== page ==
Half-price phonics playing cards, for social, screen-free fun0 Replies
Before we had Netflix or even TV, families and friends had lots of fun together playing cards. Playing cards were invented in China over a thousand years ago, and spread via Persia and the Middle East to Europe by about 1400 (learn about their fascinating history here).
A standard deck of playing cards can be used to play hundreds of different games, involving matching, trick-taking, shedding, catching/collecting, fishing, comparing, and much more. From Snap to Poker, there’s something for every age and ability level.
Card games can be used for high-repetition phonics practice by putting words containing a student’s phonics targets on the cards, and requiring each card’s word to be read when it is played. I like to play a game, ask the student(s) to spell a few of the words on the cards, and then have another game. This reinforces the idea that reading and spelling are reciprocal processes.
If you don’t have favourite childhood card games you can teach kids, we have some videos of how to play games we like, and there are heaps more here, or just put “playing card games for kids” into a search engine to find a cornucopia of games.
12 new phonics playing card decks
We’ve just put a new set of downloadable phonics playing cards in the Spelfabet shop, These decks fill some gaps in our previous decks – compound words, “soft” C and G, additional spellings of “short” vowel sounds – and then present additional consonant sounds with multiple spellings. Here’s what one card from each deck looks like:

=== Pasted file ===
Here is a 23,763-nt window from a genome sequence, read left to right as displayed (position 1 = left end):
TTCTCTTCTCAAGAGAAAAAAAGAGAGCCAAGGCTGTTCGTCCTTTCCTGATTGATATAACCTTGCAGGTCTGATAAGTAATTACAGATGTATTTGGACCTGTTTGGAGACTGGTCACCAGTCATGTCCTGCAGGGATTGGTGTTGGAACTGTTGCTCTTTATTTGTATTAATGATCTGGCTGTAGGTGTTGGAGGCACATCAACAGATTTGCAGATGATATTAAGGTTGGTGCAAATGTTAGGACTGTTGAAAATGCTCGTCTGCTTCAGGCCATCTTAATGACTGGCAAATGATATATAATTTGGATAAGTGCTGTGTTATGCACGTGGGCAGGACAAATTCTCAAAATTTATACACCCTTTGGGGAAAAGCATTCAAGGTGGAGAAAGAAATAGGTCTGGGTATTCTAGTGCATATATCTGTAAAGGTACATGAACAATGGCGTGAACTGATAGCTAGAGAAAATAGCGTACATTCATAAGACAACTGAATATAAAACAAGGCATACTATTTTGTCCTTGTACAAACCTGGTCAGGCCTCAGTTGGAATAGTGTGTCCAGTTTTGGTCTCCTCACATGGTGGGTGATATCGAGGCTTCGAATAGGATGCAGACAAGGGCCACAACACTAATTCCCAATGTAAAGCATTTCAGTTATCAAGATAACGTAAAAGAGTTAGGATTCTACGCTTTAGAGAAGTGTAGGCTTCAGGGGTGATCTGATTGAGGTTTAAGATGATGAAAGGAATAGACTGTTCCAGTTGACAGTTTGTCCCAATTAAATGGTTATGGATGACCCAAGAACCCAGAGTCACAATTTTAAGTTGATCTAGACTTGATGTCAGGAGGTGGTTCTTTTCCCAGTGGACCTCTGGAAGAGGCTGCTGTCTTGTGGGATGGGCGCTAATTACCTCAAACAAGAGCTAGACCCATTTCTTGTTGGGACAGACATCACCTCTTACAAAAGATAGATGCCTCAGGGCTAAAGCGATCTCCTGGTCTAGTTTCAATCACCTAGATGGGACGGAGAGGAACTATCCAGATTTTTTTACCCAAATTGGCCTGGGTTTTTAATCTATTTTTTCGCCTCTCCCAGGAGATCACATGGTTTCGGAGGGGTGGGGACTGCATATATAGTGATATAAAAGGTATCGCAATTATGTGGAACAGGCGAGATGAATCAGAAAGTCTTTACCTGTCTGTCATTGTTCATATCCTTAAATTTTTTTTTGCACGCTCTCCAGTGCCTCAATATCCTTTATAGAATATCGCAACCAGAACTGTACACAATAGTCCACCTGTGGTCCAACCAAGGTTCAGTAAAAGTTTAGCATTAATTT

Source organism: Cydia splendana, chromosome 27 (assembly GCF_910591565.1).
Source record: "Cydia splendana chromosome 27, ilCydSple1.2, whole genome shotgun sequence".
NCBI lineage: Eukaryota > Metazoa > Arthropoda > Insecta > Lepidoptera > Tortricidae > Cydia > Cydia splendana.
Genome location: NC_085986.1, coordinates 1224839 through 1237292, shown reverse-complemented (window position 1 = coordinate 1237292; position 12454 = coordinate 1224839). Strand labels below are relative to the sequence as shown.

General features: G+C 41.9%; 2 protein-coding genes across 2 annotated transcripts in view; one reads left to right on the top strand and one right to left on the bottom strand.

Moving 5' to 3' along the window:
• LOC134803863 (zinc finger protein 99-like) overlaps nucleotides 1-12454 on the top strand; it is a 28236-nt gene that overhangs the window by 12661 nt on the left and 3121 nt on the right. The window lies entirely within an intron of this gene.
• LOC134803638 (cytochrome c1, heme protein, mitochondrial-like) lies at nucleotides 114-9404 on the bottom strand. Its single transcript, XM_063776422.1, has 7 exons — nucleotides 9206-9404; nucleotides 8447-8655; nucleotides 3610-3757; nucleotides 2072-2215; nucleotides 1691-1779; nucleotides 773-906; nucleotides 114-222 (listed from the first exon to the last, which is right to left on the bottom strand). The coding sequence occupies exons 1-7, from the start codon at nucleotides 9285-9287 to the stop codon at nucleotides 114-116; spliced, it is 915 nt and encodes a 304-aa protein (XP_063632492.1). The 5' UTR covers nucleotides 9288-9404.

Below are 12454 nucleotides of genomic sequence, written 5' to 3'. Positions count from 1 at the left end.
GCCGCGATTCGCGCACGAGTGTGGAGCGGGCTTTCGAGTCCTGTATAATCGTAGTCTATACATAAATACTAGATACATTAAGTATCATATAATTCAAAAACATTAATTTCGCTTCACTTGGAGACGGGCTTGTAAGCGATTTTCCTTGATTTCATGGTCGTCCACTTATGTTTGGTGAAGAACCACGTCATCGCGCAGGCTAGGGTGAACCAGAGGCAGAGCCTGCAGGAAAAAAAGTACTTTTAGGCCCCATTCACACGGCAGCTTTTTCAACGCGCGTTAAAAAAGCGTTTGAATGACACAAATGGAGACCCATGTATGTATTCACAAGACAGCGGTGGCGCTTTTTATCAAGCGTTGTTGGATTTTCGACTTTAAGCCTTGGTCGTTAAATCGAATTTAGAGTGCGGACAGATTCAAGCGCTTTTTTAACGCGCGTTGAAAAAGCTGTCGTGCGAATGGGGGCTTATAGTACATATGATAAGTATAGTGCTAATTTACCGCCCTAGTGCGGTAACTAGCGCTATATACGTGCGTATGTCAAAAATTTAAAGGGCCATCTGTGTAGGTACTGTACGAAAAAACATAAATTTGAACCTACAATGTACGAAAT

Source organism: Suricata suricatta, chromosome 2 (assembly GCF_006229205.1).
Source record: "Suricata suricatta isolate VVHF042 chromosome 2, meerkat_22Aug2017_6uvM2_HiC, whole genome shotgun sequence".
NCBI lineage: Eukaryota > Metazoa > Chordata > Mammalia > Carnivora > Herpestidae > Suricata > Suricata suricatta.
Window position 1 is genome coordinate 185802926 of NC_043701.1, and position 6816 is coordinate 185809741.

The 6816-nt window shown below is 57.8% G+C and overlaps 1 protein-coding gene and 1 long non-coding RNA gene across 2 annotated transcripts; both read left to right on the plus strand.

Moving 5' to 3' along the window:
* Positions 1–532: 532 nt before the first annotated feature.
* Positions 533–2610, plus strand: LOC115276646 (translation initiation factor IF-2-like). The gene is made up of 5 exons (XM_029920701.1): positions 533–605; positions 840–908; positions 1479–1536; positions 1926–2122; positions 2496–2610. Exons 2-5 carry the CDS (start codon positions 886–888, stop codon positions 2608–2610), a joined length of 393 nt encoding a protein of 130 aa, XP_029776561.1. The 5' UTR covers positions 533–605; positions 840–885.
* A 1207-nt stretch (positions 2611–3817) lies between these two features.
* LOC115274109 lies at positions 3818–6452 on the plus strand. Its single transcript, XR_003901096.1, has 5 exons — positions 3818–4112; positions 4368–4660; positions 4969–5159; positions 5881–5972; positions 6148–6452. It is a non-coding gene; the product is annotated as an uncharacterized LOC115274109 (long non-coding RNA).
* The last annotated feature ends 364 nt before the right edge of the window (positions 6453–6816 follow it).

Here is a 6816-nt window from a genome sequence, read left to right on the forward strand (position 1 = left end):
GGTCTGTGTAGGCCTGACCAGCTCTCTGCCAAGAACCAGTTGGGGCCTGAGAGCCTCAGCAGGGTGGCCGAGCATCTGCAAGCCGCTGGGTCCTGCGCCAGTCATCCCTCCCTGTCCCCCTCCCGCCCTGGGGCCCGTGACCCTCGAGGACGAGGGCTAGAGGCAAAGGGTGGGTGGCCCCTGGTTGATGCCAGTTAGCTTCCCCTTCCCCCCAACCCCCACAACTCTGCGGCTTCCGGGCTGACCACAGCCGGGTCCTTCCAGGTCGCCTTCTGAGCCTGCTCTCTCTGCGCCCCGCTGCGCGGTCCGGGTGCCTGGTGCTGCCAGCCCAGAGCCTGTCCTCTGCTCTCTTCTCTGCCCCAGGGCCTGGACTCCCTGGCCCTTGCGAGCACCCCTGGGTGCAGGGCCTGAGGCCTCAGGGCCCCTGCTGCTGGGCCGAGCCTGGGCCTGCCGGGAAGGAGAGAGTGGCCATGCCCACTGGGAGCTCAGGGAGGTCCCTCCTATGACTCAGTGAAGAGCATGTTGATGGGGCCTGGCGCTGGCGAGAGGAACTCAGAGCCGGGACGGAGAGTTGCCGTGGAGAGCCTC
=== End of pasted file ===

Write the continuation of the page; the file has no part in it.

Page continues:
All our playing cards are half price till 13 September, the earliest date Melbourne’s COVID-19 Stage 4 lockdown will be lifted (fingers crossed, 179 new cases yesterday). Lots of us need fun things to do till then.
The cards are child-sized (5 X 6.5cm), with words facing in two directions, so they’re easy to read from either side of a table. Their sequence broadly matches the Sounds-Write/Dandelion/Phonic Books/Forward With Phonics teaching sequence, but if you use a different phonics teaching sequence, you can reorganise them.
Playing Cards Index page
There are now 81 decks of phonics playing cards in the Spelfabet shop (14 are free). It’s hard to scan through them all, so we now have a Playing Cards index page linked to the main menu, to help you find the deck(s) you want and get the best value for money.
The page is organised in groups based on how hard the words are, apart from the last group, which is a bit of a mixture. For each group, only two decks are showing until you change the “Show 2 entries” drop-down menu to say “Show 25 entries”, to make all the decks (between 12 and 18 of them) visible.
Download, print and cut up your cards, and enjoy!
These playing cards are downloadable files (that’s why they’re free/so cheap), so it’s your job to colour-print them on light cardboard (packs of 200gsm A4 cardboard are available at major stationers, some of whom will print them on card for you), laminate them if you plan to use them a lot, and cut them up, perhaps while watching Netflix/TV, or get the kids to do it. If any get lost or wrecked, you can just print more.
Thanks as always to the fabulous Spelfabet team for their work on these, especially Caitlin Stephenson for the original idea, Renee Vlahos for layout/formatting, laminating and lots of patient cutting-up, and Tessa Weadman for game video appearances, and lately for cheering us up with her new puppy at Zlunch.